Is an oval cover less likely to fly off than a square? (I have oval.)

    I'm thinking about even painting the jugs to match the "space age" cover I think I want to try.

    Right now with some sunny day time temps in high 70's and nights in low 50's I'm losing a lot of sun warmed heat during the night.

    I want to use a Solar Cover, wa wa wa.

    gg=alice
    1981, 25K, IG, Blue Plaster 1996, somewhat oval, widens a bit at shallow end, 1.5" pipes, 2" at Pad, 1 separate main drain, 1 skimmer, 4 returns + dedicated cleaner return, 10 ft deep end with very fast decline from shallow, Pentair Quad 80 DE, Pentair Intelliflo VF, 3/4 HP Booster Pump (equipment pad about 8 ft below top of pool), Challanger 3/4 Trash/Emergency Pump 120v, Polaris 280 (pressure), iRobot Verro cleaner (robotic), Aquabot Turbo (robotic), Jacuzzi Tracker 4X (vacuum) Pool Blaster (Buster), Two (2) PoolSkims, Solar Breeze (solar powered top skimmer) (beta to ver. 2, release date 2010), ColorSplash LED replacement bulb. Aries 550 gal separate spa, 2002 (our 3rd and BEST spa) , BBB-Bromine

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    frustratedpoolmom's Avatar
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    Re: solar cover questions

    I had the space age cover - it was so heavy after 4 years I could no longer lift it by myself.

    I just fill empty bleach jugs with pool water (FC level, ya know) and toss them on top of the cover, about 1 1/2 feet from the edge. They don't sink, neither does the cover. I use 3 -4 around the pool. Keeps it in place, and I can get 40-50 mph gusts here.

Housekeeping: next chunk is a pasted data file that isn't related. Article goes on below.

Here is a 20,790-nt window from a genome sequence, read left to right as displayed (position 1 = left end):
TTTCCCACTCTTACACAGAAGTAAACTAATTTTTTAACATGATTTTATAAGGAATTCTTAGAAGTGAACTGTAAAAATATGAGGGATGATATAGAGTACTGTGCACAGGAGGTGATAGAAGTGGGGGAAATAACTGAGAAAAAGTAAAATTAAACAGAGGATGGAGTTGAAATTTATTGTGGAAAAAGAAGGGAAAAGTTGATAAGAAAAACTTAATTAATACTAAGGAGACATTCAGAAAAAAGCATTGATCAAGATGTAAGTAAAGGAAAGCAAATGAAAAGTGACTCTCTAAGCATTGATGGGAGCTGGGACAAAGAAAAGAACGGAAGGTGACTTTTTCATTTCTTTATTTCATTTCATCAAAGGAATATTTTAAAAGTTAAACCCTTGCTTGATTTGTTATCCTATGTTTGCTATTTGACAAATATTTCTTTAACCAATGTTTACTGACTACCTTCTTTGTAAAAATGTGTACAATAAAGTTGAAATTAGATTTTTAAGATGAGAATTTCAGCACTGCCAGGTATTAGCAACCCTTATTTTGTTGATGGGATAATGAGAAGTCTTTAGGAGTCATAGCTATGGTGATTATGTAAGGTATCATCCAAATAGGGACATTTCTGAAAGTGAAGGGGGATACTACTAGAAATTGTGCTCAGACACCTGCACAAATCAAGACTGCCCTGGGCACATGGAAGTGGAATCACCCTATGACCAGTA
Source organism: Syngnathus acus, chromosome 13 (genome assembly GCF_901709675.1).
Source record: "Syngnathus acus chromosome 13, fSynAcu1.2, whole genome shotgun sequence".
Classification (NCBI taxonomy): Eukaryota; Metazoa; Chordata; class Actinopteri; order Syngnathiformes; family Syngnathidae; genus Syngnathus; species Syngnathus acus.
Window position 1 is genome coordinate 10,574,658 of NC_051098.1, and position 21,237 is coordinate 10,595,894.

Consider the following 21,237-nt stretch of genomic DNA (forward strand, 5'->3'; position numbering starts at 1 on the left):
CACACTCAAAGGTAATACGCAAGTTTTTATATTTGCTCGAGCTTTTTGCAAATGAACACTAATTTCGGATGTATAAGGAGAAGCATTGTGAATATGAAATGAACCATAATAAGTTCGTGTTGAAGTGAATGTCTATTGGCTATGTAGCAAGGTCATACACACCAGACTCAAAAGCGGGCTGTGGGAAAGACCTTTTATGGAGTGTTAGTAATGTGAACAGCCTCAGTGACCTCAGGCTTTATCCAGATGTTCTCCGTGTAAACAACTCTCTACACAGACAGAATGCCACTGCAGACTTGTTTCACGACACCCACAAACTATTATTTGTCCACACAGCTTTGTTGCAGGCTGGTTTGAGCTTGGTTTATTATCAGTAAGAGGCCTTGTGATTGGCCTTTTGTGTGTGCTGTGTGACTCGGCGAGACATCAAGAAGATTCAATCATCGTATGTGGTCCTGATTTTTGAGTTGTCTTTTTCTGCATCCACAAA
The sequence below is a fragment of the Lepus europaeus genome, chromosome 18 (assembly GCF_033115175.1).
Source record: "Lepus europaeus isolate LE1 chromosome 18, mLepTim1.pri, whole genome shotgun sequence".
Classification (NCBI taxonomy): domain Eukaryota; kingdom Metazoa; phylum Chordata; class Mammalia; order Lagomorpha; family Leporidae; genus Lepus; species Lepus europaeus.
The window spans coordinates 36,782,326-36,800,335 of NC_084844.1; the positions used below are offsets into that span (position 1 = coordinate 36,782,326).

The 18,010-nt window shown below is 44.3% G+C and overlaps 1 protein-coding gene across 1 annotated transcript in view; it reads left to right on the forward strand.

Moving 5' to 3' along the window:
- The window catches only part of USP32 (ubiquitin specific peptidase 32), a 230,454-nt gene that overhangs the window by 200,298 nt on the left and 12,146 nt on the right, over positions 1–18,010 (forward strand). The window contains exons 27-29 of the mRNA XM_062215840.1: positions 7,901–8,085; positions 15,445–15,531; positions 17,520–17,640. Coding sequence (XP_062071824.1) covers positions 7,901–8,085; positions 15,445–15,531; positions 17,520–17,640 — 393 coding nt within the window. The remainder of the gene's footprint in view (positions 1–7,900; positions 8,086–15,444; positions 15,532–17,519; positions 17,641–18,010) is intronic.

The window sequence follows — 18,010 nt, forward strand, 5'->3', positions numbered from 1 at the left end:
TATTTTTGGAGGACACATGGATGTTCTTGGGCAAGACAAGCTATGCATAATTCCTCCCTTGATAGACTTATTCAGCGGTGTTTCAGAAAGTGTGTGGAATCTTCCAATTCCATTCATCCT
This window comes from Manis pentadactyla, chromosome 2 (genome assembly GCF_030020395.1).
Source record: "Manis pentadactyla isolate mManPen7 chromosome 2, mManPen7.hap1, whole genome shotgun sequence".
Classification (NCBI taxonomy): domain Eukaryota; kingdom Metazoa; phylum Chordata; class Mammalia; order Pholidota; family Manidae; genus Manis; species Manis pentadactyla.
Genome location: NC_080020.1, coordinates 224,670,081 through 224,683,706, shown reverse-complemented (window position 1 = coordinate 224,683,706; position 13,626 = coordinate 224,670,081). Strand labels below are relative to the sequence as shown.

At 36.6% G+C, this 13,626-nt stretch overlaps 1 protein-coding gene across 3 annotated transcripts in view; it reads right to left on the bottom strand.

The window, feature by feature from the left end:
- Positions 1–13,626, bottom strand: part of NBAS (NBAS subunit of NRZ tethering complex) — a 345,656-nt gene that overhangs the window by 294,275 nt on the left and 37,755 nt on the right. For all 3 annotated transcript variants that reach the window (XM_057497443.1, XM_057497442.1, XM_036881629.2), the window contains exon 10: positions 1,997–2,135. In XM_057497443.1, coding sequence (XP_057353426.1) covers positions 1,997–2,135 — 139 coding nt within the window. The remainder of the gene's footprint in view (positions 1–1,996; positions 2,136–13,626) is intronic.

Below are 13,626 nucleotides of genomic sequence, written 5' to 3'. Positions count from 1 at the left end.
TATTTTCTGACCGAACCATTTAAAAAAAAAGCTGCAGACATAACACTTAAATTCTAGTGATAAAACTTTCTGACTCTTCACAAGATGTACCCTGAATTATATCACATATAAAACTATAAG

I put the jugs on for windy days but also when I leave on extended vacations incase a storm comes up while I'm away.

    Done this for years, works like a charm.
    Helpful links: Pool School; CYA/Chlorine Chart
    24' round AG pool, 52" high, Raypak heater; Waterway 2 spd Pump;
    150 Sq ft. Clearwater Cartridge Filter; Former and DISSATISFIED "Pool Frog" owner
    http://www.PerfectlyClearPoolService.com

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    frustratedpoolmom's Avatar
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    Re: solar cover questions

    LOL I should have read up above first. I'm repeating myself
    Helpful links: Pool School; CYA/Chlorine Chart
    24' round AG pool, 52" high, Raypak heater; Waterway 2 spd Pump;
    150 Sq ft. Clearwater Cartridge Filter; Former and DISSATISFIED "Pool Frog" owner
    http://www.PerfectlyClearPoolService.com

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    JasonLion's Avatar
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    Re: Solar Covers and High Winds

    The filter thing doesn't make any sense to me. DE filters are the worst possible kind of filter for an area with especially large amounts of silt.

    With winds over 70 mph, I don't think there is anything you can do that will work, let alone be simple and easy.

    The following is based on winds around 30 or 40 mph. The trick with a solar cover is to try and set it up so the wind can't catch an edge and lift it up. That takes some trial and error. The more precisely the edge of the cover meets the edge of the pool, the better off you will be. If the cover is too far from the pool wall the wind has room to get underneath. If it is touching the pool wall it will tend to crinkle or bend and present more surface area that the wind can catch. In ordinary extreme situations (but perhaps not truly extreme situations) you can put jugs full of water on top of the cover to help hold it down (don't use rocks or bricks or anything like that).
    19K gal, vinyl, 1/2 HP WhisperFlo pump, 200 sqft cartridge filter, AutoPilot Digital SWG, Dolphin Dynamic cleaning robot
    Creator of PoolMath and Pool Calculator. Other handy links: Support this site, TF Test Kits, Pool School

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    Re: Solar Covers and High Winds

    Quote Originally Posted by JasonLion
    The filter thing doesn't make any sense to me. DE filters are the worst possible kind of filter for an area with especially large amounts of silt.